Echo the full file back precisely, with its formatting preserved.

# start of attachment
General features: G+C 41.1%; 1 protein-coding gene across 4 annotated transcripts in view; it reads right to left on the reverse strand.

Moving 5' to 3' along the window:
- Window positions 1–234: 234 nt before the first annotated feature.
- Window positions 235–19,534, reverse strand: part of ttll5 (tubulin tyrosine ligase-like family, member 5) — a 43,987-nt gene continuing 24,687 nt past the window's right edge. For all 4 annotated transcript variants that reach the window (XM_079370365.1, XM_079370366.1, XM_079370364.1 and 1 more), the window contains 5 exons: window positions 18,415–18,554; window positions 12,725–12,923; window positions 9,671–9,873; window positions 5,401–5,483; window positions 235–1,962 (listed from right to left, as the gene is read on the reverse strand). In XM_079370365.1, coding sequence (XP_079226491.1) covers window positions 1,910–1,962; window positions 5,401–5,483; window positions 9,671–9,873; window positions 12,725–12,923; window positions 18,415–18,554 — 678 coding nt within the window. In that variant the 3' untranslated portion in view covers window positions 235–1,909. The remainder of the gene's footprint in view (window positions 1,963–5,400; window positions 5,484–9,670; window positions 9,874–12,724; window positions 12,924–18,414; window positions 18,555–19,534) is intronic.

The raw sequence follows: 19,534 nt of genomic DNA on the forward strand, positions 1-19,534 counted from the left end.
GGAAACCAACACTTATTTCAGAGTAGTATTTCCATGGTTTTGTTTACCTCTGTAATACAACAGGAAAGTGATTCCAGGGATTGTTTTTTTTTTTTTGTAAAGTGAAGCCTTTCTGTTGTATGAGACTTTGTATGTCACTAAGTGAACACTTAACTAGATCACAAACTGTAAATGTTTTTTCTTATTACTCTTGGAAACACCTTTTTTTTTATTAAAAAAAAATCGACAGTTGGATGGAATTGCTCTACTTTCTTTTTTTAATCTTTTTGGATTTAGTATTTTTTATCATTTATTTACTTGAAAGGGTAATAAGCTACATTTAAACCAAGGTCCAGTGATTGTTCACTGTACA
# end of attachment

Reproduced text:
General features: G+C 41.1%; 1 protein-coding gene across 4 annotated transcripts in view; it reads right to left on the reverse strand.

Moving 5' to 3' along the window:
- Window positions 1–234: 234 nt before the first annotated feature.
- Window positions 235–19,534, reverse strand: part of ttll5 (tubulin tyrosine ligase-like family, member 5) — a 43,987-nt gene continuing 24,687 nt past the window's right edge. For all 4 annotated transcript variants that reach the window (XM_079370365.1, XM_079370366.1, XM_079370364.1 and 1 more), the window contains 5 exons: window positions 18,415–18,554; window positions 12,725–12,923; window positions 9,671–9,873; window positions 5,401–5,483; window positions 235–1,962 (listed from right to left, as the gene is read on the reverse strand). In XM_079370365.1, coding sequence (XP_079226491.1) covers window positions 1,910–1,962; window positions 5,401–5,483; window positions 9,671–9,873; window positions 12,725–12,923; window positions 18,415–18,554 — 678 coding nt within the window. In that variant the 3' untranslated portion in view covers window positions 235–1,909. The remainder of the gene's footprint in view (window positions 1,963–5,400; window positions 5,484–9,670; window positions 9,874–12,724; window positions 12,924–18,414; window positions 18,555–19,534) is intronic.

The raw sequence follows: 19,534 nt of genomic DNA on the forward strand, positions 1-19,534 counted from the left end.
GGAAACCAACACTTATTTCAGAGTAGTATTTCCATGGTTTTGTTTACCTCTGTAATACAACAGGAAAGTGATTCCAGGGATTGTTTTTTTTTTTTTGTAAAGTGAAGCCTTTCTGTTGTATGAGACTTTGTATGTCACTAAGTGAACACTTAACTAGATCACAAACTGTAAATGTTTTTTCTTATTACTCTTGGAAACACCTTTTTTTTTATTAAAAAAAAATCGACAGTTGGATGGAATTGCTCTACTTTCTTTTTTTAATCTTTTTGGATTTAGTATTTTTTATCATTTATTTACTTGAAAGGGTAATAAGCTACATTTAAACCAAGGTCCAGTGATTGTTCACTGTACA